How media and creative can come together

By Published on .

I've got a few ideas about how media agencies and creative agencies-our teams-might better come together. You are welcome to debate them, but I ask you to hear them.

Advertising is not a production line

It's true that great advertising starts with a brilliant idea, but ideas aren't restricted by geography. They can come from anywhere.

The process that once started with a client-service brief to the creative, then creative to production, then production to media, is entirely obsolete. That process won't produce the broadest palette of ideas, and holistic thinking doesn't thrive inside such parameters. There's a little bit more chaos involved, and ideas fire from all fronts. The ability to conceive a great idea isn't limited to someone who has the words "creative," "copy" or "art" in their title. Nor are great ideas tied to where we sit. Some of you still think media needs to be physically reintegrated. To you I say let's remember why we separated in the first place. It wasn't because we wanted bigger titles, or more money. It wasn't about ego. The market simply dictated it as clients demanded it. Separating in order to integrate was the only way to deliver what was needed. And believe me, if we didn't separate, we wouldn't have the right stuff to bring to the table. An office relocation won't improve our ability to find the consumer. Instead, let's abandon the assembly-line-worker mentality and replace it with a championship-sports-team approach.

Stop arguing over who owns planning

Here again, P&G is right. The consumer is boss. There is plenty of room in our world for anyone and everyone who can get us closer to the boss. I mentioned our consumer-context planners. A few other media agencies have similar specialists. Many of you have agency planners. I believe the agency account planner and media consumer-context planners can and must coexist peacefully, to the benefit of our clients.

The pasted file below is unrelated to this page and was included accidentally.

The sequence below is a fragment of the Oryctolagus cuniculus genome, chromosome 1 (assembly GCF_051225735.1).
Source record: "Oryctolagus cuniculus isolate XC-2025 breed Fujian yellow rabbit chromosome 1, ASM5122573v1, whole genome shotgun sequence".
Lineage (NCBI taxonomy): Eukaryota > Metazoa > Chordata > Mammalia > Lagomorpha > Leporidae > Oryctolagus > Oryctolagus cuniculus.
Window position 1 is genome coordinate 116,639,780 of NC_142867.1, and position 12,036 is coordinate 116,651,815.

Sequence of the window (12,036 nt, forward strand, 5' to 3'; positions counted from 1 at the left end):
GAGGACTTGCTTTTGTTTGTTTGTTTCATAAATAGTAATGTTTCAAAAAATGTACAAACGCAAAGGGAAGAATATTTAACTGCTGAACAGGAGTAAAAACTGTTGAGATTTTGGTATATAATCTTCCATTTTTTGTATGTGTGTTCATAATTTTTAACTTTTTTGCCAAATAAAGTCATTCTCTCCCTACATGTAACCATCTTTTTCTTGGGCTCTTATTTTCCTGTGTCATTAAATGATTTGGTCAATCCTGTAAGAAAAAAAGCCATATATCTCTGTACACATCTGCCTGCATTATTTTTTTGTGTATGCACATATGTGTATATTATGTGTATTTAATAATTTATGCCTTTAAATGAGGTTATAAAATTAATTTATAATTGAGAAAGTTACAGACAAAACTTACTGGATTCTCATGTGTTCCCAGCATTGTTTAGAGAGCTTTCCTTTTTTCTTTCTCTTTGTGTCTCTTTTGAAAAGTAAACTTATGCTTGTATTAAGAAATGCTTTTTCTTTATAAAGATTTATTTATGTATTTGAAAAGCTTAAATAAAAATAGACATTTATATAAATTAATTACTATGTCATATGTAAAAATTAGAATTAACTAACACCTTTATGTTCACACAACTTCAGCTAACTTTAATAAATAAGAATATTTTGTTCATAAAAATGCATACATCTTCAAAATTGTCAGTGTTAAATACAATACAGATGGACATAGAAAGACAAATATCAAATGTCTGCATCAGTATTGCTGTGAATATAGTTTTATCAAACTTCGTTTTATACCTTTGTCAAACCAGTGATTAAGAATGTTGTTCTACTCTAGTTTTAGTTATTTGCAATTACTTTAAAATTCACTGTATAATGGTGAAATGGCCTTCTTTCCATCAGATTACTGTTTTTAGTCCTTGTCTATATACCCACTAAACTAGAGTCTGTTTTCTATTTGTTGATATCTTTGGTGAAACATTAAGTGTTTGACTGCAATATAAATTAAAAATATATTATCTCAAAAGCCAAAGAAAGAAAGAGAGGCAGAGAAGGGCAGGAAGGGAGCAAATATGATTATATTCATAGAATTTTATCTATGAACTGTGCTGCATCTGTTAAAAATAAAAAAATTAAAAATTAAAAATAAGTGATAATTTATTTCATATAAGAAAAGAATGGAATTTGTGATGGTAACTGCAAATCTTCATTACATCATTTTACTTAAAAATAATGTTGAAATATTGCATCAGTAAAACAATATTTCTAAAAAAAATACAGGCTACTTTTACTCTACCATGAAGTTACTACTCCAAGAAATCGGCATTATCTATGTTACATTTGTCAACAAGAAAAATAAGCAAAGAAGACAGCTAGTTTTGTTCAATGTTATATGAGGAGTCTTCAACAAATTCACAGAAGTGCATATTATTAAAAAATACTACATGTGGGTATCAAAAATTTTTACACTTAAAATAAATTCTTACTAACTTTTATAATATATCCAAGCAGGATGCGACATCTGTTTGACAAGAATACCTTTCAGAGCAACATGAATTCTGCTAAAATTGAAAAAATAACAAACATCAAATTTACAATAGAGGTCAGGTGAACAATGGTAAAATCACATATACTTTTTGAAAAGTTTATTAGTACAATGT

Understanding the consumer is more than one full-time job. Account planners focus on the brand strategy and message-what the brand should say, with what tonality and in what form. Context planners focus on the optimal channel or context for delivering such messages-which path, which place and time, which mode and context. They discover how to attract and engage the consumer in the right place, at the right time, in the right frame of mind to influence behavior.

Do the functions overlap? Certainly. Together they can ultimately paint a more complete picture of the target consumer and leverage their collective insights to make the brand communication work harder. To get the absolute best, most actionable insights, media agencies and creative agencies must, at minimum, stop purely talking brand speak and find ways to make insights deliver valuable and tangible returns.

Broaden our concept of creative